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Innovation in mining value chains: New evidence from Latin America

The paper investigates new opportunities for innovation and linkages associated to mining activities in Brazil, Chile and Peru. Three types of opportunities were researched: demand side, supply side and local specificities. The last source of opportunities is key for natural resource related activities. The evidence shows that an increasing demand is introducing important incentives for innovation and local suppliers. Nevertheless, a hierarchical value chain, dominated by few large firms, and poor linkages is blocking the diffusion of innovations and hindering suppliers’ development. The emergence of a group of highly innovative suppliers, which were identified in the three countries, is explained mostly by new technological and knowledge opportunities, which are not exploited by large incumbents and open spaces for new entrants. Local specificities are also key in the explanation of local suppliers. It remains a challenge however, how these, most of which were created to satisfy local needs, will move from local to global.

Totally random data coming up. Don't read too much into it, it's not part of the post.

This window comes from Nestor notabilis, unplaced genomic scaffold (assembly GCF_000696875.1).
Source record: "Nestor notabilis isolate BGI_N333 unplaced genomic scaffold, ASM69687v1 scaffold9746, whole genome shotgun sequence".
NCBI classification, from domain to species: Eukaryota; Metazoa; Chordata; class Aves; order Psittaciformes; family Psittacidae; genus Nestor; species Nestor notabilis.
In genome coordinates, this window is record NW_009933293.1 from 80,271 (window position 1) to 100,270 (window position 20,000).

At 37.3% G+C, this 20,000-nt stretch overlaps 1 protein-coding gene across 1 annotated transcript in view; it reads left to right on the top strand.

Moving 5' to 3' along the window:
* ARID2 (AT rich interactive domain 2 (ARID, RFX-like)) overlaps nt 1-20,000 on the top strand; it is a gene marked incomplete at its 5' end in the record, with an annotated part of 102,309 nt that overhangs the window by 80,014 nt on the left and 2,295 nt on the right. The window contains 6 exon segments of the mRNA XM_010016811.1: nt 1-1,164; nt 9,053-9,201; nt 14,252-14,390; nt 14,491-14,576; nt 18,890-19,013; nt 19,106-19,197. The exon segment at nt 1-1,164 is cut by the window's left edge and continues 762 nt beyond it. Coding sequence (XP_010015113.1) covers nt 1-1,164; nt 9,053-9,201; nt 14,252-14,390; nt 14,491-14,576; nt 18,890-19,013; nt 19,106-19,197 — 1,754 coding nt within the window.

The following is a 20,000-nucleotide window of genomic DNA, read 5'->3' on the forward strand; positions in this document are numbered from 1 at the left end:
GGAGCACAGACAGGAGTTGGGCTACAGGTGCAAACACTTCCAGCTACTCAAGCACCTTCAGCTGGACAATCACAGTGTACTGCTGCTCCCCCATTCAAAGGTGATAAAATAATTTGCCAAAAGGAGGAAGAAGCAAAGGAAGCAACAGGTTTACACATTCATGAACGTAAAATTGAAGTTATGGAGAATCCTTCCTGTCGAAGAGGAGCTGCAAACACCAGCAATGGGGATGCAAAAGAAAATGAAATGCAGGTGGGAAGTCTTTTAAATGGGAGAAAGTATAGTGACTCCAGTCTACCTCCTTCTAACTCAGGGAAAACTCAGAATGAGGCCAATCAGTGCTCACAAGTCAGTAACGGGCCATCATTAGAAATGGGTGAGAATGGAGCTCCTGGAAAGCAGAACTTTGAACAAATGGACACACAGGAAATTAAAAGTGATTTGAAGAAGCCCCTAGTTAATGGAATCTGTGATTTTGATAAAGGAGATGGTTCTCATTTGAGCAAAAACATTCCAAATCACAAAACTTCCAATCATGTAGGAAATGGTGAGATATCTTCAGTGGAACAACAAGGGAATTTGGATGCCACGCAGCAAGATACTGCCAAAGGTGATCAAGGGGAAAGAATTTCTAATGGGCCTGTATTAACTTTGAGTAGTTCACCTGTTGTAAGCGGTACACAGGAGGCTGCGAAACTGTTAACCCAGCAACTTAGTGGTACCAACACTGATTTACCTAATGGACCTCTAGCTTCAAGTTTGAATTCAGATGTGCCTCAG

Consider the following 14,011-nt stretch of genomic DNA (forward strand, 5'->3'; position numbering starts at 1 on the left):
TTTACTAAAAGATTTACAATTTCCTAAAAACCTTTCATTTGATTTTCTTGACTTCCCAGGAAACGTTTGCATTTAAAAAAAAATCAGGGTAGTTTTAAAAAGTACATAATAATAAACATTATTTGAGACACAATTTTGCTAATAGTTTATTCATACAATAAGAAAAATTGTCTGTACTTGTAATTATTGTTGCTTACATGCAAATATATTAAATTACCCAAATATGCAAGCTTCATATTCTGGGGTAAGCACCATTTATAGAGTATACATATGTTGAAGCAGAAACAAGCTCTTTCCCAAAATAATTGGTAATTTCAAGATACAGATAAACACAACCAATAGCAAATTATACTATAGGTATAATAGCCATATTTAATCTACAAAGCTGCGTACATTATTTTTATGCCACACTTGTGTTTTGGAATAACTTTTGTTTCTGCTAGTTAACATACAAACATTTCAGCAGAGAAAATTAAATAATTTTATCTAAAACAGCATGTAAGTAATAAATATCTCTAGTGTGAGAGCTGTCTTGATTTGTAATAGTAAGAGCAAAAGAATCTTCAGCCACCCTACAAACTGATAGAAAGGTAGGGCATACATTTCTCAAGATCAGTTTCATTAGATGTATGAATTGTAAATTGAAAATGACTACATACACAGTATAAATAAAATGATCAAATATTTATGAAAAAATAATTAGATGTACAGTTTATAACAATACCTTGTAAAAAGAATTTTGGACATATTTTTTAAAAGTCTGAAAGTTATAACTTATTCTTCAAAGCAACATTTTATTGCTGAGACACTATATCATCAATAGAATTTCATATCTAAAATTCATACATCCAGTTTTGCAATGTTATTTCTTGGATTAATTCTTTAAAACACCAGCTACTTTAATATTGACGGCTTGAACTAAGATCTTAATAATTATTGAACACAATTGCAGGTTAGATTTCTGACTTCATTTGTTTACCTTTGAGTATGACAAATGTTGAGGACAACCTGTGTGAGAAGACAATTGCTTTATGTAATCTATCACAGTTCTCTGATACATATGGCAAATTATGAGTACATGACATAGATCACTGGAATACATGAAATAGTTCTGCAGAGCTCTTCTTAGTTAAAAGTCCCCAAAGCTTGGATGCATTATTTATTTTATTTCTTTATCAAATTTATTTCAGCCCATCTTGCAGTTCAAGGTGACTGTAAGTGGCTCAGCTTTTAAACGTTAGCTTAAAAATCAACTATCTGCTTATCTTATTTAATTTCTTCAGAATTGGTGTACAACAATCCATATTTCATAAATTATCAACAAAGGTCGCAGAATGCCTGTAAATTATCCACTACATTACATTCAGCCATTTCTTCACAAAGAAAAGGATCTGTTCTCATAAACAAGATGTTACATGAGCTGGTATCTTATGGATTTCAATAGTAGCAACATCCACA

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Upgrading, Interactive Learning, and Innovation Systems in Value Chain Interventions

Value chain interventions are increasingly used by donors in the context of private sector development. The paper develops a typology of such interventions, and presents the case of one multilateral lending institution – the Inter-American Development Bank. It argues that interventions risk transforming into an empty label and that an understanding of core global value chain (GVC) concepts, such as power, governance, and rents, is necessary. Further, interventions need to consider different learning channels internal and external to GVCs and particularly the interaction of GVCs with local innovation systems, and the interactive and systemic nature of knowledge and learning. These dimensions have often been overlooked in actual policies and programs. The paper concludes that an improvement in the definition of main concepts and approaches derived from the critical tradition of the GVC literature and of learning and innovation concepts is urgently called for. This reinforces the need for a new generation of industrial policies.